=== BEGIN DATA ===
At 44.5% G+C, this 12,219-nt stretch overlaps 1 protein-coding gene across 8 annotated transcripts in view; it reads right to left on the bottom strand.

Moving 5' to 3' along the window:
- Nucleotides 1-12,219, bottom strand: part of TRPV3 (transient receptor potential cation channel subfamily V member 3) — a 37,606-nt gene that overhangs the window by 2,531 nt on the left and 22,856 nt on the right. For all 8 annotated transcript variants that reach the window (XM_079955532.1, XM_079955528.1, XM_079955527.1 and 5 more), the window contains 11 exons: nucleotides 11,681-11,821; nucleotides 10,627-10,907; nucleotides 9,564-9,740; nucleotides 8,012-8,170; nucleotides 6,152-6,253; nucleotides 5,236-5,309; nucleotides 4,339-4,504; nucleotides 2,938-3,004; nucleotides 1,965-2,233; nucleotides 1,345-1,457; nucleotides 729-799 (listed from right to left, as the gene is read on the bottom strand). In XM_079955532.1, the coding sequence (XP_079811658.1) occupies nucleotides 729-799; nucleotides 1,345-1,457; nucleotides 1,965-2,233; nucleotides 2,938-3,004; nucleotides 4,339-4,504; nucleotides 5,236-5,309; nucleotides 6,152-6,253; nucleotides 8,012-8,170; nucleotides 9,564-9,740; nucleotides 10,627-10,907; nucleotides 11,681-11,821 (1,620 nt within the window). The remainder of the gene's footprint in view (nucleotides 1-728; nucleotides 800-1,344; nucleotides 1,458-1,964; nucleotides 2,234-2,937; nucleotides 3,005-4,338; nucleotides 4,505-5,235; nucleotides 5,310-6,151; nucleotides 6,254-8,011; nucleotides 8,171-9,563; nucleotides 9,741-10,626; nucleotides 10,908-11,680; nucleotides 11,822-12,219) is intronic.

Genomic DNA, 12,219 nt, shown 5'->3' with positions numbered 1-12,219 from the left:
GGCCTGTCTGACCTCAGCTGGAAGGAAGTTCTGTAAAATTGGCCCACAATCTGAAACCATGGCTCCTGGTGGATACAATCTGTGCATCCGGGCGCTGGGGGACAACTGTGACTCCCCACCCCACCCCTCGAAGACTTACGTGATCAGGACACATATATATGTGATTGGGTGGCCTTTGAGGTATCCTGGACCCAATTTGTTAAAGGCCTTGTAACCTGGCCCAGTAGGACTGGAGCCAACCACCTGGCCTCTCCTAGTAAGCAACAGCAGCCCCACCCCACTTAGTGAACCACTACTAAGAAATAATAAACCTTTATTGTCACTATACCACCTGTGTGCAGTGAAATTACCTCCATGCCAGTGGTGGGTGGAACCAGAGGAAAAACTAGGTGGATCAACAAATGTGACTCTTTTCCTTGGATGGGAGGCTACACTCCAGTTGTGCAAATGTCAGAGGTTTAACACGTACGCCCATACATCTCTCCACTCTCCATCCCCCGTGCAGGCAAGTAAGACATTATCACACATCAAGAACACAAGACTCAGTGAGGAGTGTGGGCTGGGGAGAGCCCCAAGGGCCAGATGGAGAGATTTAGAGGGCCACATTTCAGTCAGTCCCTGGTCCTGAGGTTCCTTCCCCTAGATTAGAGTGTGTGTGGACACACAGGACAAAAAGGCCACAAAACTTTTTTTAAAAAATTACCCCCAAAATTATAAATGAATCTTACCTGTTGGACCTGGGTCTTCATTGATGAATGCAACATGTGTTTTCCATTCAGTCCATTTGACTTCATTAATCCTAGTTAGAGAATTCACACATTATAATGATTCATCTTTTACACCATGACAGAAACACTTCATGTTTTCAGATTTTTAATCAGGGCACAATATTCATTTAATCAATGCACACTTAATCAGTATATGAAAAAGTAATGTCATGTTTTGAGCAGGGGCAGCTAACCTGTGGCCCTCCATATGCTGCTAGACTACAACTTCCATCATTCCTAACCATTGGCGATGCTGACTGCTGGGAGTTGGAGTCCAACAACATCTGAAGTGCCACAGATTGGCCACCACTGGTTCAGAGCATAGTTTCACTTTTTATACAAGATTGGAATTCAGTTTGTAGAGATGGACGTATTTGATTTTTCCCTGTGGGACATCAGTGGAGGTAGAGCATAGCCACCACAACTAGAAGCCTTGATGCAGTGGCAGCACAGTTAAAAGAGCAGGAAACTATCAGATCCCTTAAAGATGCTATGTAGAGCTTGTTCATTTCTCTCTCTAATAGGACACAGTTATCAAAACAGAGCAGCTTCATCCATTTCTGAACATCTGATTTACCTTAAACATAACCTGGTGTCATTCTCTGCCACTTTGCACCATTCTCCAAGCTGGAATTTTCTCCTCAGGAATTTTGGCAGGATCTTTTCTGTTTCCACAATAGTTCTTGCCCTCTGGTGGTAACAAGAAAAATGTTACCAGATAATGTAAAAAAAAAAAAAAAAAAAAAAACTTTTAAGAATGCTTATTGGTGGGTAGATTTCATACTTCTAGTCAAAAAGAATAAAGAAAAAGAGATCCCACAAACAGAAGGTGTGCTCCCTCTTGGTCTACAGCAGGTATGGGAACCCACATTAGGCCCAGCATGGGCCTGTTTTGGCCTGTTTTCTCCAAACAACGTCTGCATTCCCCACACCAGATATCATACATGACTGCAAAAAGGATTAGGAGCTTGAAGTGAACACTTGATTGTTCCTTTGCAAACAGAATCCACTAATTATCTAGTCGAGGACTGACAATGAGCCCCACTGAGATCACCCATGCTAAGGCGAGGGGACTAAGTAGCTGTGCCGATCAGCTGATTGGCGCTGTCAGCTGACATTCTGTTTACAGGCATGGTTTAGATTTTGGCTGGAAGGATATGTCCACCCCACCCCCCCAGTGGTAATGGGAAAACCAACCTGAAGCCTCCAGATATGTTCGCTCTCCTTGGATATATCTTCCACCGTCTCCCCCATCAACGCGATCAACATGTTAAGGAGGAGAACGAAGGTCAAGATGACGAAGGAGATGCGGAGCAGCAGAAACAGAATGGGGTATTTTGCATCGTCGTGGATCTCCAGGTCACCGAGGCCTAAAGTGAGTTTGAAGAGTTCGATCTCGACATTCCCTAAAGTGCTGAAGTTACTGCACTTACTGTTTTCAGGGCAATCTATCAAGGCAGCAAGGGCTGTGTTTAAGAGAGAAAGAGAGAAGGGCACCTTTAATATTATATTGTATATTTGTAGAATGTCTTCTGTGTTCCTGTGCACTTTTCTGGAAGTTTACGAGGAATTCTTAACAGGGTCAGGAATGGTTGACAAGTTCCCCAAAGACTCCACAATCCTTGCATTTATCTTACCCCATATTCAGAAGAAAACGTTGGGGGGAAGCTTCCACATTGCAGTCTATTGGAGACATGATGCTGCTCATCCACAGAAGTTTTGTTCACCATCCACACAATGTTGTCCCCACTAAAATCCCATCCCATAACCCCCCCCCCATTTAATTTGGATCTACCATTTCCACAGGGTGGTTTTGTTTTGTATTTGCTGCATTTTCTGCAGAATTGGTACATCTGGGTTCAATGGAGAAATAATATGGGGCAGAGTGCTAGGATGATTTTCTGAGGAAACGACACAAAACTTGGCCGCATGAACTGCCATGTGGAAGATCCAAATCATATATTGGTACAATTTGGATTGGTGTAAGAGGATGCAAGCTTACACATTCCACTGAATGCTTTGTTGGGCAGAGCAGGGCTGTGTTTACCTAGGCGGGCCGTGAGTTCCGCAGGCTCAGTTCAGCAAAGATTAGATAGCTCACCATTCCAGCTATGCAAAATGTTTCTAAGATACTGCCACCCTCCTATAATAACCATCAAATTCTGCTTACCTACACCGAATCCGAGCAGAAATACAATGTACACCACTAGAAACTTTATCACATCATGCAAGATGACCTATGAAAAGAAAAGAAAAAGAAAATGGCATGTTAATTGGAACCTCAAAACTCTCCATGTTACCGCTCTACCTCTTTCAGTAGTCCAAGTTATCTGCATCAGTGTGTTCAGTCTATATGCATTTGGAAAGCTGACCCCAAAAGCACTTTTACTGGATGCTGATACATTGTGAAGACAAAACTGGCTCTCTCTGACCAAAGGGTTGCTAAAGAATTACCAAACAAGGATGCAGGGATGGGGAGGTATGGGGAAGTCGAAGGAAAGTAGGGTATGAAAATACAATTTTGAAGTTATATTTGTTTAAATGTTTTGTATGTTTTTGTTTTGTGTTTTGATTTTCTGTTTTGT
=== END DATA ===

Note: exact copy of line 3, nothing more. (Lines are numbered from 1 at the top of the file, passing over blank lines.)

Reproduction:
- Nucleotides 1-12,219, bottom strand: part of TRPV3 (transient receptor potential cation channel subfamily V member 3) — a 37,606-nt gene that overhangs the window by 2,531 nt on the left and 22,856 nt on the right. For all 8 annotated transcript variants that reach the window (XM_079955532.1, XM_079955528.1, XM_079955527.1 and 5 more), the window contains 11 exons: nucleotides 11,681-11,821; nucleotides 10,627-10,907; nucleotides 9,564-9,740; nucleotides 8,012-8,170; nucleotides 6,152-6,253; nucleotides 5,236-5,309; nucleotides 4,339-4,504; nucleotides 2,938-3,004; nucleotides 1,965-2,233; nucleotides 1,345-1,457; nucleotides 729-799 (listed from right to left, as the gene is read on the bottom strand). In XM_079955532.1, the coding sequence (XP_079811658.1) occupies nucleotides 729-799; nucleotides 1,345-1,457; nucleotides 1,965-2,233; nucleotides 2,938-3,004; nucleotides 4,339-4,504; nucleotides 5,236-5,309; nucleotides 6,152-6,253; nucleotides 8,012-8,170; nucleotides 9,564-9,740; nucleotides 10,627-10,907; nucleotides 11,681-11,821 (1,620 nt within the window). The remainder of the gene's footprint in view (nucleotides 1-728; nucleotides 800-1,344; nucleotides 1,458-1,964; nucleotides 2,234-2,937; nucleotides 3,005-4,338; nucleotides 4,505-5,235; nucleotides 5,310-6,151; nucleotides 6,254-8,011; nucleotides 8,171-9,563; nucleotides 9,741-10,626; nucleotides 10,908-11,680; nucleotides 11,822-12,219) is intronic.